Out of curiosity, do you have a list of everything that's considered a fundamental right?

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TheWalrus

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Re: MBE Question Thread

Postby TheWalrus » Tue Jul 11, 2017 4:58 pm

Does anyone understand torts answer ___ assumes the risk? I think I've missed it every time.

ConfusedL1

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Re: MBE Question Thread

Postby ConfusedL1 » Tue Jul 11, 2017 6:12 pm

TheWalrus wrote:Does anyone understand torts answer ___ assumes the risk? I think I've missed it every time.


If you knowingly put yourself in a position of foreseeable risk inherent in an activity, it can completely bar you from recovery under a contributory negligence regime at worst and give you some responsibility under a comparative regime at best.

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TheWalrus

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Re: MBE Question Thread

Postby TheWalrus » Tue Jul 11, 2017 6:59 pm

Can someone solicit a conspiracy?

ConfusedL1

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Re: MBE Question Thread

Postby ConfusedL1 » Tue Jul 11, 2017 7:03 pm

TheWalrus wrote:Can someone solicit a conspiracy?


I think so, yes. In a sense, a solicitation IS an attempted conspiracy because it doesn't matter what the other person's response is.

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TheWalrus

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Re: MBE Question Thread

Postby TheWalrus » Tue Jul 11, 2017 7:14 pm

Final question, lol. When do jusicial proceedings for the 6th amendment?

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Re: MBE Question Thread

Postby BulletTooth » Tue Jul 11, 2017 7:45 pm

ConfusedL1 wrote:
TheWalrus wrote:Does anyone understand coming to the nuisance? I thought it was never the correct answer, but I was reading this barbri outline and am now all confused.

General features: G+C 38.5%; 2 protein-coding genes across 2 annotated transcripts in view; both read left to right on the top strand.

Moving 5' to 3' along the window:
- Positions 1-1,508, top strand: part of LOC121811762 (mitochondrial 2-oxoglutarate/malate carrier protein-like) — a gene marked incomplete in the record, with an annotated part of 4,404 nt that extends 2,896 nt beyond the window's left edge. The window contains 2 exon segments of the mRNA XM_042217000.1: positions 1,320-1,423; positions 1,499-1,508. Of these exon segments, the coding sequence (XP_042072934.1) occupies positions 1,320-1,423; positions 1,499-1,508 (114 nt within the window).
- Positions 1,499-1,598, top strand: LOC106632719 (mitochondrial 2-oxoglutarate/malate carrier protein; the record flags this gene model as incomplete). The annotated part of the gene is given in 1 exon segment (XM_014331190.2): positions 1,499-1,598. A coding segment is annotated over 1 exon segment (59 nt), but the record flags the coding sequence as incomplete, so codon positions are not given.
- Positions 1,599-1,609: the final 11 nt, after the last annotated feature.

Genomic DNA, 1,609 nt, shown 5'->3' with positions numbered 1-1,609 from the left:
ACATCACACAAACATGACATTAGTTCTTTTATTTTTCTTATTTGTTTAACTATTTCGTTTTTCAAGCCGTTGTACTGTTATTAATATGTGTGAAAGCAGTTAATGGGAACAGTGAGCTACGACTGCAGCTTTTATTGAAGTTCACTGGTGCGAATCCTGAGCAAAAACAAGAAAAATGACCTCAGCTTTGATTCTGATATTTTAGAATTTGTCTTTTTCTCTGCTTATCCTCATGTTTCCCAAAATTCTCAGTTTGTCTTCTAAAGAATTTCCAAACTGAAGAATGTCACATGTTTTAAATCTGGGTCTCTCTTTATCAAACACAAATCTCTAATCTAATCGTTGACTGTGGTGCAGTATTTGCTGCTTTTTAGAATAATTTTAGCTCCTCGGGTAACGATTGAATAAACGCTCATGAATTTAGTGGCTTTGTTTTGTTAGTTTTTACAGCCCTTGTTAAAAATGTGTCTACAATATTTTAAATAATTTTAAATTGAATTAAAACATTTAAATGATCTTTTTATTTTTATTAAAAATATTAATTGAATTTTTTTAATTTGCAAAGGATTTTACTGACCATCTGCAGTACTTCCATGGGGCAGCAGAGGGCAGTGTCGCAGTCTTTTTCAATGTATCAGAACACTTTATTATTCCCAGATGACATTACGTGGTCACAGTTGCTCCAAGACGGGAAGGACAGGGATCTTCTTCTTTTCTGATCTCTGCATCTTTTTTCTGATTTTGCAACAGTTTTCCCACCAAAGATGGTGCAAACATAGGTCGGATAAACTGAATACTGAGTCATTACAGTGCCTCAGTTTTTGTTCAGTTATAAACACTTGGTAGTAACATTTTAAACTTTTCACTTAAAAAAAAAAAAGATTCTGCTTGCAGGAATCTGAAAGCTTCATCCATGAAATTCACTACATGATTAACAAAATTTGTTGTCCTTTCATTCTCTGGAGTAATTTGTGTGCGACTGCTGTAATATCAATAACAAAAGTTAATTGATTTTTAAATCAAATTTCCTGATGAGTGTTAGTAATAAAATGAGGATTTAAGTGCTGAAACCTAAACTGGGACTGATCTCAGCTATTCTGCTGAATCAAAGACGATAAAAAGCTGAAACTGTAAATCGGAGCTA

I think it's ONLY helpful as a last ditch equitable defense if P KNEW of the nuisance before getting there, but I still think it'd be hard to offset a balancing that goes in favor of P.

I haven't ever seen it successfully plead in an answer, but I could see it showing up as a kind of "most promising" argument type question.


Coming to the nuisance used to be a complete defense to a nuisance claim. Now it's just one of the factor courts will look at to determine whether the interference is unreasonable. Because it's only one factor among many, the fact that the plaintiff came to the nuisance is never dispositive of a nuisance claim. Answers will try to bait you by saying that defendant wins because plaintiff came to the nuisance but this is not right.

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Re: MBE Question Thread

Postby ConfusedL1 » Tue Jul 11, 2017 10:29 pm

Could some one please explain the fundamental rights you get under PI art. IV vs. the fundamental rights you get under due process

Puffman1234

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Re: MBE Question Thread

Postby Puffman1234 » Tue Jul 11, 2017 11:58 pm

ConfusedL1 wrote:Could some one please explain the fundamental rights you get under PI art. IV vs. the fundamental rights you get under due process


Fundamental rights mean fundamental rights afaik. According to Themis' outline the right to travel and the right to vote are frequently EP-related fundamental rights, and the one-person-one-vote and gerrymandering issues are always fundamental rights EP.

Imfringement of fundamental rights can be remedied in lots of different ways depending on context. Substantive due process protects fundamental rights, EP protects non-suspect-class-based burdens on fundamental rights, the Comity Clause of Article IV protects against discrimination against non-state US citizens' fundamental rights (and "serious" discrimination or "essential services" like the right to pursue commercial ventures).